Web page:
Now saying this we have some kids who are very gifted with school and the 85% will not be an issue, whiles others will need help. We will likely adjust on a case by case basis.
Q11. What’s preventing you from retiring when you are already financially independent? What do you see yourself in 5 years and 10 years from now? What are the top three things you are looking forward to?
Honestly, kids are stopping us. We want our kids to see our work ethic. My wife and I both work hard and have successful careers. We have been given nothing for what we have. We also work to have balance in our lives and are present for our children and so all we can to love and support them. We are both lucky we found each other and now work towards a collective goal.
In 5 years, my wife will be retired if not earlier. I now (very recently) work in real estate as it is my passion. I want to do small developments and find buildings to fix up and sell. I hope that in 5-10 years I stop before I am 55. It scares me a little to be retired. My wife doesn’t like the goal of “retiring” necessarily but prefers the thought of having freedom to pursue passions with more flexibility.
Top 3 things are as follows:
- Mission trips, we want to give back. In some cases, we want to help charities with their finances and accounting, both locally and internationally, (both accountants).
- The ability to do what we want when we want. I want to explore everything with my wife.
Q12. What would you tell someone like me who is trying to achieve financial independence? Do you have any advice for financial independence retire early?
Yes there are a few things.
- Firstly, work as a team, you and your partner must be on the same page. (learned that the hard way)
- Do a budget monthly, don’t be too hard on yourself if you overspend but learn from it
- Invest 18% of your income
- Every time you get a pay increase put 50% to the mortgage, 25% investments, spend 25%, this stops lifestyle creeping and keeping up with the Jones
- You don’t need a new car every 3-4 years.
- Read The Wealthy Barber (great book for me)
- Read any articles about investments and do DRIP’s
- Buy stocks you use and believe in
- Spend less then you earn, see point 6
- If you can live off one income, do so.
- Learn about tax, this can save you a bunch of money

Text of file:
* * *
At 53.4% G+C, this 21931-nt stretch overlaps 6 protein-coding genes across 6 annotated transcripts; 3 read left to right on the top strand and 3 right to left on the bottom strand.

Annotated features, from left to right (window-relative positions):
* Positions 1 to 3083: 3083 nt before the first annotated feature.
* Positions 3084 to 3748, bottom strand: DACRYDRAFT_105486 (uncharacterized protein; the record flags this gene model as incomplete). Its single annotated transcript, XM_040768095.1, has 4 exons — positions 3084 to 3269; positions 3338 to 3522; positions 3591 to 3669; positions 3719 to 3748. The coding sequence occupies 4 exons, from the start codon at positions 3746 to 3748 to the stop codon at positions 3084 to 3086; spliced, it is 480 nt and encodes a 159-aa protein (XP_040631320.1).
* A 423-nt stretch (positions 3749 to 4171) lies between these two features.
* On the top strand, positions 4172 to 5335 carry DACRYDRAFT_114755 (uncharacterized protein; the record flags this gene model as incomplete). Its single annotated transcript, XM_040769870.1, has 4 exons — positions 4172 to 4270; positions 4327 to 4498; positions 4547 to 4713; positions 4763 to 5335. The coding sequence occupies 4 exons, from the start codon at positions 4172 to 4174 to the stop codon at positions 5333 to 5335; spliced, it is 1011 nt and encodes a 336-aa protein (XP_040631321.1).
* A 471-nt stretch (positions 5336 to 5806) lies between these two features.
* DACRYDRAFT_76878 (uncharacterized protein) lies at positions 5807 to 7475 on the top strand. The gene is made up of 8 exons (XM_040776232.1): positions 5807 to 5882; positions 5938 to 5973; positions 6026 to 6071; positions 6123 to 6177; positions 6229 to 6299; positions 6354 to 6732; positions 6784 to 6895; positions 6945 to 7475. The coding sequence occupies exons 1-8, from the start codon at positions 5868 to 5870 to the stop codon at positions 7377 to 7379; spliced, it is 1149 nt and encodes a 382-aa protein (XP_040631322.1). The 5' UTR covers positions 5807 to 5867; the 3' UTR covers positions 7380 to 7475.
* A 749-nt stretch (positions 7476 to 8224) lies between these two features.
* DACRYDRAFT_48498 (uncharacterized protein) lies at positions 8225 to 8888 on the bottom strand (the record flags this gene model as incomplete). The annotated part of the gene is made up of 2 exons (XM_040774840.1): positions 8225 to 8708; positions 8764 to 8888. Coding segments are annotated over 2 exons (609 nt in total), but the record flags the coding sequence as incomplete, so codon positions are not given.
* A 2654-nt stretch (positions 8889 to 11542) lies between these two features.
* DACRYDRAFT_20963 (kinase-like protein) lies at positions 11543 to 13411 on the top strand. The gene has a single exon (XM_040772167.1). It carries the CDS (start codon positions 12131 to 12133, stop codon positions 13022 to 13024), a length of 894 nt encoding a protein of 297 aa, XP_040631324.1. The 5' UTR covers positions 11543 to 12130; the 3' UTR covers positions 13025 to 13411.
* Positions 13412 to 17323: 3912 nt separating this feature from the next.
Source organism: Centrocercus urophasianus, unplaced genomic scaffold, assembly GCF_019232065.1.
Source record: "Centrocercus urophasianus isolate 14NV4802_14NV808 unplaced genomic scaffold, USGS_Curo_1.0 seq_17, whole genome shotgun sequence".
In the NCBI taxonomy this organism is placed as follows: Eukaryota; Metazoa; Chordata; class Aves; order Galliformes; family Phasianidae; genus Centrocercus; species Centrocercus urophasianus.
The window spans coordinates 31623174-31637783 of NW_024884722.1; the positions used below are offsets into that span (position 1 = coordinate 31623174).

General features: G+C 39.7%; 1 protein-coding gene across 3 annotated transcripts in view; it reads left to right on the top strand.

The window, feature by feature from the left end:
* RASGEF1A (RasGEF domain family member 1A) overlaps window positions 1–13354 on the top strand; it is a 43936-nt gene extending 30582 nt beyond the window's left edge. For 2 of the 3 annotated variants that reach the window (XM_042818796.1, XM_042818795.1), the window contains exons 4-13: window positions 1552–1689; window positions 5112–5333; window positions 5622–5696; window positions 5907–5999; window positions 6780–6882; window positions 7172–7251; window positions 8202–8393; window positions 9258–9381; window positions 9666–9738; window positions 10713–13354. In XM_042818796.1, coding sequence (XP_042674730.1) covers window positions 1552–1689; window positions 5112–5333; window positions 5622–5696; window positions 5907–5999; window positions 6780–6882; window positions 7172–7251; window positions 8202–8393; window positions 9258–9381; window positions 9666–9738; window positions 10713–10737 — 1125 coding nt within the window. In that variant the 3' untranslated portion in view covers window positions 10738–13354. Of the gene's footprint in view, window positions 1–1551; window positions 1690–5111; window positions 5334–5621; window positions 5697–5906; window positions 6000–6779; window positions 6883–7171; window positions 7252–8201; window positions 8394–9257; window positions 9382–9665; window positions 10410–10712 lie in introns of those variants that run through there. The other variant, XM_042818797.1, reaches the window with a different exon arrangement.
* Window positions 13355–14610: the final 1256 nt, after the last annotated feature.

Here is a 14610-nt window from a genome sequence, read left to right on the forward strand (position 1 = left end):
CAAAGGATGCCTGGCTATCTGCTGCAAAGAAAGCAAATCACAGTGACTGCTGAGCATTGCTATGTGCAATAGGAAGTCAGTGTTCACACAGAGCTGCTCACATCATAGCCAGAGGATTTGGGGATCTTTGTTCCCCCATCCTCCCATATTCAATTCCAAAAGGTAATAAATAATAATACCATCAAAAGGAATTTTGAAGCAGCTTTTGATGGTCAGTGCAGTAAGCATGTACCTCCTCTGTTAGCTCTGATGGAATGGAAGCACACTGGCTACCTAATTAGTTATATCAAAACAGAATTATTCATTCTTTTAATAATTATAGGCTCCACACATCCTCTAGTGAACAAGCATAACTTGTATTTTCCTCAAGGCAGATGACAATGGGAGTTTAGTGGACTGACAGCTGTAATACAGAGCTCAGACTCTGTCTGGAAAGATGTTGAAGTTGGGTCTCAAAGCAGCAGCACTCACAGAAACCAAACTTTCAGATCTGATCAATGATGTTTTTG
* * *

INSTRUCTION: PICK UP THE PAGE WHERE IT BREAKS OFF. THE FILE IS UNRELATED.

- This is long-term, don’t go looking for the quick stock pick and buy quality stocks.
- Be careful with consumer debt and use leverage wisely
- Cash flow can be very different than net worth. Do not be overconfident in net worth if you don’t have cash flow
Likely shared more with you then I have with anyone else, but one thing.
I have followed your alternatives to early retirement and want to add the following:
- Find something you truly love, hence why I changed jobs this year to do what I really enjoy and is a passion for me.
- What do you want life to look like? In my 20’s and 30’s I took a bunch of risks, now this paid off at the time, buy now about to turn 45 I have changed. Every year my wife and I increase our charity giving, we set a plan every December and list out who we will give to and then at the end of the year before Christmas beat that target, we have so much and don’t want to forget where we came from.
- What would I do for the rest of my life if money weren’t a factor……Live a life of purpose and enjoyment along the way, this is something my wife has really taught me.
Thank you, Joe and Jane, for doing the Financial Independence Retire Early (FIRE) Canada interview. It sure was interesting to interview a very high net worth family. I really liked your idea of opening a trading account when the kids are old enough and let them learn how to build their portfolio themselves.
Dear readers, are you enjoying the Canadian Financial Independence Interview Series? Are you a Canadian that is financially independent or retired early from your career? Or close to reaching this key financial milestone? If so, I would love to have a chat with you. Give me a shout!
And in case you want to read the other interview series.
- FIRE Canada Interview #1 – Vancouver reader J
- FIRE Canada Interview #2 – How I became financially independent at age 32
- FIRE Canada Interview #3 – Why I decided to keep working despite reaching FI at 38
- FIRE Canada Interview #4 – Cash flow is the oxygen of financial independence
- FIRE Canada Interview #5 – Creating a long term plan
- FIRE Canada Interview #6 – Create a net worth statement
- FIRE Canada Interview #7 – Do Absolutely everything and never sacrifice or struggle at all
- FIRE Canada Interview #8 – Building a rental property empire
- FIRE Canada Interview #9 – Relocating to Spain
- FIRE Canada Interview #10 – Kids are as expensive as you let them be
- FIRE Canada Interview #11 – Vancouverites retired in their 30’s
- FIRE Canada Interview #12 – Being a valuist
- FIRE Canada Interview #13 – Always live a rich full life for today
- FIRE Canada Interview #14 – Lifeunscripted
- FIRE Canada Interview #15 – The first million is the hardest
- FIRE Canada Interview #16 – Lean FIRE
- FIRE Canada Interview #17 – Anyone can retire within 20 years
- FIRE Canada Interview #18 – Dividend Powerhouse
- FIRE Canada Interview #19 – Mini-Retirements
- FIRE Canada Interview #20 – Mindful Explorer